On September 11, 2001, the United States suffered four coordinated terrorist attacks that claimed the lives of nearly 3,000 people, injured more than 25,000 and caused at least $ 10 billion in property damage. Within hours, the U.S. National Security Agency intercepted phone calls that led them to suspect Osama bin Laden’s al-Qaeda of planning and executing the attacks. The same evening, the director of the CIA confirmed this assessment to the American president. Within two weeks, the FBI identified the specific attackers and, by the end of the month, had released the photographs and nationalities of the 19 terrorists who carried out the attacks. Among them were 15 Saudis, two Emiratis, a Lebanese and an Egyptian. Bin Laden himself was a Saudi national and Khaled Sheikh Mohammed, one of the main conspirators, was Pakistani. The American authorities knew Bin Laden and his team quite well, having fought together the Soviets in Afghanistan in the 1980s, alongside the Saudi and Pakistani intelligence services. It is therefore fair to say that one would have to have one’s head firmly buried in the sand not to see the blatant Saudi and Pakistani links with the attacks and their possible complicity.
Yet when the United States declared a global war on terrorism a few months later, its forces first invaded Afghanistan, then Iraq and later Yemen. Surprisingly, Saudi Arabia and Pakistan have become Washington’s allies in this war, and the latter has received tens of billions of dollars in aid. To a casual observer, it might appear that the world maps circulating in Washington have some sort of zero error, hitting neighboring countries instead of the real culprits.
Well, there was nothing wrong with his cards. What the story of the worst terrorist attack in history reminds us is that international relations are more about relative power than facts, evidence and truth. Despite being the only superpower at the time, the United States couldn’t even officially blame Saudi Arabia and Pakistan, let alone military retaliation against them. Washington expressed its anger by whipping those it could safely, even if their involvement was secondary, as in the case of Afghanistan, or almost non-existent, as in the case of Saddam Hussein’s Iraq.
It is instructive to recall these events as the world begins to take seriously the possibility that the covid pandemic was not due to natural causes, but to an incident at the Chinese Institute of Virology in Wuhan. In recent months, enough circumstantial evidence has been provided: peculiarities of the viral genome, absence of an intermediate host animal, intelligence reports, conflicts of interest of Western scientists involved, blocking, denial and possible destruction of crucial evidence by the China. – so that the hypothesis of laboratory leaks seems at least as plausible as that of natural causes. The Joe Biden administration has set a 90-day target for US intelligence to come to a final assessment on the matter. For this to reveal anything other than a range of probabilities and confidence scores, a proper forensic investigation is needed. This is unlikely to happen, as it is the last thing Beijing wants.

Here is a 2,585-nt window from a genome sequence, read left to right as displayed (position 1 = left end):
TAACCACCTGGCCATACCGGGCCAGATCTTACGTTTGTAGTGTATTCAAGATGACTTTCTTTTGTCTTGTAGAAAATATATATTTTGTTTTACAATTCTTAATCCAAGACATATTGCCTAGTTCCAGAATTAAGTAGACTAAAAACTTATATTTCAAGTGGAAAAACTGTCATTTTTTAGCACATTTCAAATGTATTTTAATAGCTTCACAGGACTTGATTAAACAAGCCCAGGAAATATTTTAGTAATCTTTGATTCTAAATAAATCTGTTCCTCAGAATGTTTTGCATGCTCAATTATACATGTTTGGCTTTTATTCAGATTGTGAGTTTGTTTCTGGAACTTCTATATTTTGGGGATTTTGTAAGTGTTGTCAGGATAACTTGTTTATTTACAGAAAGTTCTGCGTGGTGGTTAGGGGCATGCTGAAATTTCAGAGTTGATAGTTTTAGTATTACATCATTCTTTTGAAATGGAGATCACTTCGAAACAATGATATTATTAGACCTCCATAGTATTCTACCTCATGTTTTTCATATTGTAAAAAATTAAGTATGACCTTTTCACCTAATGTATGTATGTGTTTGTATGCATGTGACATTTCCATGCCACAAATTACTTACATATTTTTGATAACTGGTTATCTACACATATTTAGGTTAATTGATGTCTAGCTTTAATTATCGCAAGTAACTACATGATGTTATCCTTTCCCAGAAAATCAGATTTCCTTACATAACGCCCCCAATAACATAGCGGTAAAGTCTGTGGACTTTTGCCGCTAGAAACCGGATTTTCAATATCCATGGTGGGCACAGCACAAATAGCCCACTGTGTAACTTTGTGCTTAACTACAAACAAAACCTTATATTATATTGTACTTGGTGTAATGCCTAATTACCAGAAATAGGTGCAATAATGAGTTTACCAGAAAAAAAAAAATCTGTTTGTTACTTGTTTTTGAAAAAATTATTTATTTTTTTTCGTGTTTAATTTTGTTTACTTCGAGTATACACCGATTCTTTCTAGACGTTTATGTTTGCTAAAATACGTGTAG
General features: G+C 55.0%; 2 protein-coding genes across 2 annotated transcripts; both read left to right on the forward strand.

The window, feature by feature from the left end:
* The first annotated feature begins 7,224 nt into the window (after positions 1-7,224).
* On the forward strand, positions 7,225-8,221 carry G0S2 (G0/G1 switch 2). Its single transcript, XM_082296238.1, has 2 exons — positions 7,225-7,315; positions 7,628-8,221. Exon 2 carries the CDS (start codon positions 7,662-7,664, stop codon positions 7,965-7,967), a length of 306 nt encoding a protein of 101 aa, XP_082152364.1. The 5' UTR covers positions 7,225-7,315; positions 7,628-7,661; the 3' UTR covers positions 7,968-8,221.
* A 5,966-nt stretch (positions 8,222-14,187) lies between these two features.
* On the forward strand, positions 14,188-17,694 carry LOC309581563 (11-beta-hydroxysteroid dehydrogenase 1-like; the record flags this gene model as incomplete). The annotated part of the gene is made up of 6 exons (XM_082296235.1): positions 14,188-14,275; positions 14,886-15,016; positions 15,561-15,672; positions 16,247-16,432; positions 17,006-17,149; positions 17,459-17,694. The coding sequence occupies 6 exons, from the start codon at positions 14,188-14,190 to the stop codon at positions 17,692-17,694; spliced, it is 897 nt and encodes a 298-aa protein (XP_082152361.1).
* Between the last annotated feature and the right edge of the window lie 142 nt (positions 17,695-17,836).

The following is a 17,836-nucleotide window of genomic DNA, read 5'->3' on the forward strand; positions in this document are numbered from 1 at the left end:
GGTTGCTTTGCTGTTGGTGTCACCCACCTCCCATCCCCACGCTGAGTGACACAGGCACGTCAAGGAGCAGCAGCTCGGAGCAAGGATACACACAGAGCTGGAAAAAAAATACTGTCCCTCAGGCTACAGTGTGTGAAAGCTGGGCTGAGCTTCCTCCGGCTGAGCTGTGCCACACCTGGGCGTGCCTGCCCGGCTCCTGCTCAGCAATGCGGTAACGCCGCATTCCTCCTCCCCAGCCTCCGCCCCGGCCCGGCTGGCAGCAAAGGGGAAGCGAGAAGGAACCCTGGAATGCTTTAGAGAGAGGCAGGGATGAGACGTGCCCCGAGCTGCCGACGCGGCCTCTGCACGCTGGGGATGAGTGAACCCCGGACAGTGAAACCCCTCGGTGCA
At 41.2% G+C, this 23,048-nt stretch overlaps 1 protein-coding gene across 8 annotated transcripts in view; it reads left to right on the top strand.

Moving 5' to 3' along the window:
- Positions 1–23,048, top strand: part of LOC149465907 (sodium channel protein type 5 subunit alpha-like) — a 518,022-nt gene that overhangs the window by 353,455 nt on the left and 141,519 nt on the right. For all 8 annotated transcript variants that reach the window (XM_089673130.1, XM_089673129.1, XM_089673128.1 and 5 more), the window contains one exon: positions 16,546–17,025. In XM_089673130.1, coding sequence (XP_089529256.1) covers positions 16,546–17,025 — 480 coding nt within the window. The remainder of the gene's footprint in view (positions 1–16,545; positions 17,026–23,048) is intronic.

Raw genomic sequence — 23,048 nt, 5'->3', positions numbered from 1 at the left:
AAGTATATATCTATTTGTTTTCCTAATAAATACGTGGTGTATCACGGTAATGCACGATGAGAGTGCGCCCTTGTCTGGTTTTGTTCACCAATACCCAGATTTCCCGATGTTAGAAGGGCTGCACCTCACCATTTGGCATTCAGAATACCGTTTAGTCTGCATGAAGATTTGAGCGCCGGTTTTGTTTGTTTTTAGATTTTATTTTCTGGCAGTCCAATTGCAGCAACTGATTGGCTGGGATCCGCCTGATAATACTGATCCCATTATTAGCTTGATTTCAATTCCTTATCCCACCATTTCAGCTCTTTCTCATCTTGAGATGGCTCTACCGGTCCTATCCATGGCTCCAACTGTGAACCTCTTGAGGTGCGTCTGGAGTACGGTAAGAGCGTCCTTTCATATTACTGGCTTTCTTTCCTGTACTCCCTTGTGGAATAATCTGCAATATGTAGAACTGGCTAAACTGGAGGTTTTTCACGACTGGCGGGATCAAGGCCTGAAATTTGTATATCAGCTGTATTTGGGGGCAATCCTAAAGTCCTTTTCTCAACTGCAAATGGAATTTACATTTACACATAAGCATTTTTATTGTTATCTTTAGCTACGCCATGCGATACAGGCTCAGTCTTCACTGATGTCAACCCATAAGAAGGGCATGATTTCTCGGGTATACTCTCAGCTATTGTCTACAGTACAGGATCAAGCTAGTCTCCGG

Fortunately, President Biden and his administration don’t seem like the type to order airstrikes on, say, Mongolia and Laos, to make up for that. But, seriously, anything less than a smoking gun – do it with fingerprints, DNA and CCTV footage – is unlikely to change the way things look on the geopolitical front. There will be greater pressure on China to raise the safety standards of its laboratories, ban its wildlife trade and be more transparent on public health issues. This Beijing will resist, while quietly doing certain things that are in its own interest. Meanwhile, its economic preponderance will silence many governments around the world, placing bilateral relations above establishing blame.
The United States and China are already at loggerheads, and their relationship will be affected if guilt is established. Unless China’s guilt goes beyond the simple cover-up of an accident and in the extremely unlikely event of willful malice, the case for punishing the country is weak. Collaborative scientific research will almost certainly be reduced in the life sciences and many other fields, not least because some of the research conducted at the Wuhan lab was funded by the US government.
In addition, the US government could find itself legally responsible in its own jurisdiction if it is determined that the virus has escaped from the Chinese laboratory. Here is another parallel with Al-Qaida. But China cannot be persuaded to spit out reparations. The United States, Europe and India are required to calculate that the benefits of pursuing damages are not worth the costs. The use of force is in any case excluded.
If the accusation of a laboratory accident gains credibility, the international reputation of China and its leaders will be severely damaged. However, if the current diplomacy of Beijing’s Wolf Warriors is any indication, President Xi Jinping doesn’t care much. Maybe he’s right, and like it or not, China will be even more indispensable to the post-covid world.
In 416 BCE, Athens attacked Melos and demanded an unconditional surrender. When the Melians tried to reason with the invaders, such was, according to the historian Thucydides, the Athenian response: “The strong do what they can and the weak suffer what they owe”.
Nitin Pai is co-founder and director of The Takshashila Institution, an independent center for public policy research and education
Never miss a story! Stay connected and informed with Mint. Download our app now !!